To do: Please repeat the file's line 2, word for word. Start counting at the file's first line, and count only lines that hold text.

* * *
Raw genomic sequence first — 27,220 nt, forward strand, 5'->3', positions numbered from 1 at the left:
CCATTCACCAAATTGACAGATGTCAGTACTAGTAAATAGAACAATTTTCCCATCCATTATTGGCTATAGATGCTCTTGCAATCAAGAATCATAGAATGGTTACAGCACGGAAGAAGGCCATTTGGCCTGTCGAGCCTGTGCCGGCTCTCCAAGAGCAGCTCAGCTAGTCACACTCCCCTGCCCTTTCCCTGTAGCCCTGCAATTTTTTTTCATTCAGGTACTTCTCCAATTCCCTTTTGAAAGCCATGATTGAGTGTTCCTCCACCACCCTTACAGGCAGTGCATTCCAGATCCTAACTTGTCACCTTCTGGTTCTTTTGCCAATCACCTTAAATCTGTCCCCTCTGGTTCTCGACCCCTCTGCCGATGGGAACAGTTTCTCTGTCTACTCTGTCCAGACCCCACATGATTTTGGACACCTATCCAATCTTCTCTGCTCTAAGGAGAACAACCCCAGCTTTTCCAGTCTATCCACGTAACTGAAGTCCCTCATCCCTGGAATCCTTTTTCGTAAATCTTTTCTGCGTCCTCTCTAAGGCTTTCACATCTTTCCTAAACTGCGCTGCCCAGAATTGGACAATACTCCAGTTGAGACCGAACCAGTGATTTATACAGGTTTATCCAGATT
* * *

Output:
CCATTCACCAAATTGACAGATGTCAGTACTAGTAAATAGAACAATTTTCCCATCCATTATTGGCTATAGATGCTCTTGCAATCAAGAATCATAGAATGGTTACAGCACGGAAGAAGGCCATTTGGCCTGTCGAGCCTGTGCCGGCTCTCCAAGAGCAGCTCAGCTAGTCACACTCCCCTGCCCTTTCCCTGTAGCCCTGCAATTTTTTTTCATTCAGGTACTTCTCCAATTCCCTTTTGAAAGCCATGATTGAGTGTTCCTCCACCACCCTTACAGGCAGTGCATTCCAGATCCTAACTTGTCACCTTCTGGTTCTTTTGCCAATCACCTTAAATCTGTCCCCTCTGGTTCTCGACCCCTCTGCCGATGGGAACAGTTTCTCTGTCTACTCTGTCCAGACCCCACATGATTTTGGACACCTATCCAATCTTCTCTGCTCTAAGGAGAACAACCCCAGCTTTTCCAGTCTATCCACGTAACTGAAGTCCCTCATCCCTGGAATCCTTTTTCGTAAATCTTTTCTGCGTCCTCTCTAAGGCTTTCACATCTTTCCTAAACTGCGCTGCCCAGAATTGGACAATACTCCAGTTGAGACCGAACCAGTGATTTATACAGGTTTATCCAGATT